It is undeniable that there are striking similarities in our fight for civil rights equality with our African American brethren, most notably the issue of interracial marriage. Interracial marriage was still illegal in some states until 1967 when the U.S. Supreme Court ruled in the Loving v. Virginia case that banning interracial marriage was a violation of the Equal Protection and Due Process clauses of the Fourteenth Amendment of the Constitution.

In the Loving case, Richard Loving, a white man and Mildred Jeter, a part African American and Native American woman were legally married in Washington DC in 1958. Upon their return to their home state of Virginia where interracial marriage was illegal, they were met in the privacy of their own bedroom one night by three police officers shining flashlights in their faces. Police demanded to know why Mr. Loving was in bed with “this lady.”? When a valid marriage license was presented, police told Mr. Loving “That’s no good here.”? The couple was arrested and convicted of a white person marrying a colored person but also for evading the state’s prohibition of the law on interracial marriage.

LGBT relationships endured the same threat of police intrusion into our private bedrooms, just as the Lovings experienced, as late as 2003 for violating state sodomy laws. It was illegal for two consenting adults of the same sex to have private sexual relations in their own homes. Those who were caught were charged and often jailed for “deviant sexual behavior”? and forced to endure many indignities such as having to register as sex offenders.

The anti-gay industry has re-packaged many of the long abandoned and rejected arguments of the 1950’s and 60’s that were used to oppose interracial marriage and applied them to same-sex marriage, and homosexuality in general. They contend that homosexuality is not natural, it will harm children, that the Bible says it is an abomination against God and same-sex marriage will destroy “traditional”? marriage.

This brand of hatred and cruelty is based on nothing but fear, ignorance and the desire for power and control over others who they do not want, or care, to understand. To allow marriage, or other civil rights, would be to admit we are human beings just like everyone else. Our very equality threatens their power structure and revenue stream.

The judge that convicted the Lovings in 1958 said, “Almighty God created the races white, black, yellow, malay and red, and he placed them on separate continents and but for the interference with his arrangement there would be no cause for such marriages. The fact that he separated the races shows he did not intend for the races to mix.”?

During that time others had said that it violated natural law and would lead to unhealthy children perhaps making them retarded or would create a mongrel breed.

These outdated opinions, based on prejudicial religious beliefs, have been long discounted and rejected when it comes to race yet they are still allowed to be injected into law to discriminate against LGBT American citizens.

Americans United for the Separation of Church and State says, “First Amendment protects religious freedom and the right of religious groups not to marry same-sex couples. State constitutional and US Constitutional amendments against same-sex marriage reflects a fundamental disregard for individual civil rights of one class of people and ignores the first amendment rights of religious tradition or freedom from religious beliefs of a particularly theology whether that be a belief system of the majority or not. It is therefore government’s responsibility to dedicate itself to protecting the rights of all citizens, which includes gay and lesbian people.”?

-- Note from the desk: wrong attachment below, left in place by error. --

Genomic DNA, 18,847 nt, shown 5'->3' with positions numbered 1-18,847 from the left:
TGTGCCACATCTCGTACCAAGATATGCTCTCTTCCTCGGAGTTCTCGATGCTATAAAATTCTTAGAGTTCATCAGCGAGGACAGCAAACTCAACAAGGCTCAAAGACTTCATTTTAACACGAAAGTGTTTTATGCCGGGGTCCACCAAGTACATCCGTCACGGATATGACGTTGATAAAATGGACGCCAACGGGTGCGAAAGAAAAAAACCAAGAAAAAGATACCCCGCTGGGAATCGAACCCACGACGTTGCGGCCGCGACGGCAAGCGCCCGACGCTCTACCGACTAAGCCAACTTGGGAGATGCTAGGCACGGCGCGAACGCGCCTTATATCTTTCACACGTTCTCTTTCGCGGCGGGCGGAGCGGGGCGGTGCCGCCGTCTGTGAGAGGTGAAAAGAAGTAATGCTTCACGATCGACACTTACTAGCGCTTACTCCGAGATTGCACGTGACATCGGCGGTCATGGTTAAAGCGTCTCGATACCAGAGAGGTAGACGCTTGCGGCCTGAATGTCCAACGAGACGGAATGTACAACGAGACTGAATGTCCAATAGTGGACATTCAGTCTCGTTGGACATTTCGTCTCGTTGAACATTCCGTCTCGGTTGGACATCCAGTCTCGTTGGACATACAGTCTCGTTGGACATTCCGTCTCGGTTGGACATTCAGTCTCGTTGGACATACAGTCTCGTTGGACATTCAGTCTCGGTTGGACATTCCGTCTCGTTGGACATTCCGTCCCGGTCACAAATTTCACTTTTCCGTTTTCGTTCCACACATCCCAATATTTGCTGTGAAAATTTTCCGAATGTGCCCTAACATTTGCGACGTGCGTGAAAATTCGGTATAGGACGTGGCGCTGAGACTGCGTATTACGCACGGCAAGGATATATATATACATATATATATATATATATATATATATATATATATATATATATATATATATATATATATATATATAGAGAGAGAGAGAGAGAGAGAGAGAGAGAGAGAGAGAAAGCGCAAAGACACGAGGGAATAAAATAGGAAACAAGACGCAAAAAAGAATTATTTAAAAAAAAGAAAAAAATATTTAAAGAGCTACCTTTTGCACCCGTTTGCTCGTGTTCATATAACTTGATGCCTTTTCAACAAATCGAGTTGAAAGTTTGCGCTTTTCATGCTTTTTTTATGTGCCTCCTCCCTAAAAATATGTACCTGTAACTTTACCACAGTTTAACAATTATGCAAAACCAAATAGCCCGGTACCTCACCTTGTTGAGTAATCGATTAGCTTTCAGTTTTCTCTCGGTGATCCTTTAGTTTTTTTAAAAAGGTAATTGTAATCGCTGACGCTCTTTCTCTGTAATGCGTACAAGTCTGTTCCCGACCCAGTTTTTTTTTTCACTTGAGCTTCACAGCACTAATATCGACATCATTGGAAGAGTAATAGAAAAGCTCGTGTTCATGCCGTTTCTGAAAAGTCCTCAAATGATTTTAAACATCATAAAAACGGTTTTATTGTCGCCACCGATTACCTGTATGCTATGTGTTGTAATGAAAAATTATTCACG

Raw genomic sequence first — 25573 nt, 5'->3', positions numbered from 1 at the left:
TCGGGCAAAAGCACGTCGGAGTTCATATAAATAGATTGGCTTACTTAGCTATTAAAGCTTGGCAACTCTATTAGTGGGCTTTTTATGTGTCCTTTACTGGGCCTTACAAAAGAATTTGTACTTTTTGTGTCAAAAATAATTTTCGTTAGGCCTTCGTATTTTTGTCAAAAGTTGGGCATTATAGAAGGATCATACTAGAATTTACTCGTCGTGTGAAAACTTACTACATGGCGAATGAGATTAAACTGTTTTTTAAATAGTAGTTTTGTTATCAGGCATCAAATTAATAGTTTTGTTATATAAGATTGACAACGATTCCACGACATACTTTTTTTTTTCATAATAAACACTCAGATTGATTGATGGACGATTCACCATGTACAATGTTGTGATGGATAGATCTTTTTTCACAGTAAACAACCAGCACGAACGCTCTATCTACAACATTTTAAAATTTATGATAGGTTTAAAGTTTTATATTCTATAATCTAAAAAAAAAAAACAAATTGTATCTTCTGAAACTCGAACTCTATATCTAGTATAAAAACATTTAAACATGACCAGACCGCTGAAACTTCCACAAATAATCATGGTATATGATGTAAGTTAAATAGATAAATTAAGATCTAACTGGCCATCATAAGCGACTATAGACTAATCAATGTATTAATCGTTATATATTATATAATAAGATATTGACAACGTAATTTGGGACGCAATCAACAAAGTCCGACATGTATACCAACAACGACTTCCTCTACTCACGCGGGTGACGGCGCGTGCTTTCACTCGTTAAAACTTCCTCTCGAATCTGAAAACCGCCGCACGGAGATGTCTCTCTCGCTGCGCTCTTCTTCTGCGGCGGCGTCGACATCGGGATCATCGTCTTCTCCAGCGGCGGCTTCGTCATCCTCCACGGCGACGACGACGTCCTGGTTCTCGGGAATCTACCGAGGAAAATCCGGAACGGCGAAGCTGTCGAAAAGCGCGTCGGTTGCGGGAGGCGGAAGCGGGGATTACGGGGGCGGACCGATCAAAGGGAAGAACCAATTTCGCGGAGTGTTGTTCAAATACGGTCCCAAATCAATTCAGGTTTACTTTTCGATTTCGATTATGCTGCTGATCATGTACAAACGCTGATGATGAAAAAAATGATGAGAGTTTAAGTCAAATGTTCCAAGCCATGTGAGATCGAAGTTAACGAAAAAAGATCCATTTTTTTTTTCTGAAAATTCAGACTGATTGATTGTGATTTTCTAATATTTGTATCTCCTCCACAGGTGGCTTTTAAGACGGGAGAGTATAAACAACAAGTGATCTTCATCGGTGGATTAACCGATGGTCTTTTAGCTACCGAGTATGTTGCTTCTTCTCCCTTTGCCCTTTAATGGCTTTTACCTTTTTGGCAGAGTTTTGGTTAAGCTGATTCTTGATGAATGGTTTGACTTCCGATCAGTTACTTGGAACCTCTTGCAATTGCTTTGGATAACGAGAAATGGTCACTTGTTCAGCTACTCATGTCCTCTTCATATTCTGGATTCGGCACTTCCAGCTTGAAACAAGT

In 1967 the United Supreme Court struck down bans on interracial marriage on the grounds that it violated the Equal Protection and Due Process clauses of the fourteenth amendment of the United States Constitution which reads:

“All persons born or naturalized in the United States, and subject to the jurisdiction thereof, are citizens of the United States and of the State wherein they reside. No State shall make or enforce any law which shall abridge the privileges or immunities of citizens of the United States; nor shall any State deprive any person of life, liberty, or property, without due process of law; nor deny to any person within its jurisdiction the equal protection of the laws.”

In his deciding opinion Supreme Court Chief Justice Warren said, “While the state court is no doubt correct in asserting that marriage is a social relation subject to the State’s police power, the State does not contend in its argument before this Court that its powers to regulate marriage are unlimited notwithstanding the commands of the Fourteenth Amendment.” Warren went on to say that, “The freedom to marry has long been recognized as one of the vital personal right essential to the orderly pursuit of happiness by free men.”

Forty years later, Warren’s statements were echoed in the California Supreme Court decision just last May, where it was ruled that, “people have a fundamental ‘right to marry’ the person of their choice and that gender restrictions violate the state Constitution’s equal protection guarantee.”?

After the Loving v. Virginia was decided, the couple was interviewed by Ebony magazine where Richard Loving said, “For the first time, I could put my arm around her publically and call her my wife.” Mildred said, “I feel free now.”

Tell me how this is not the same struggle

Today it is unthinkable to keep two people from marrying one another because they are of a different ethnicity. What if some religious group tried to get an anti-interracial marriage measure on the ballot in just one state? It would never be allowed to happen. Yet, it just happened to us!


Keith Olbermann’s Special Comment: CA Prop. 8 & same-sex marriage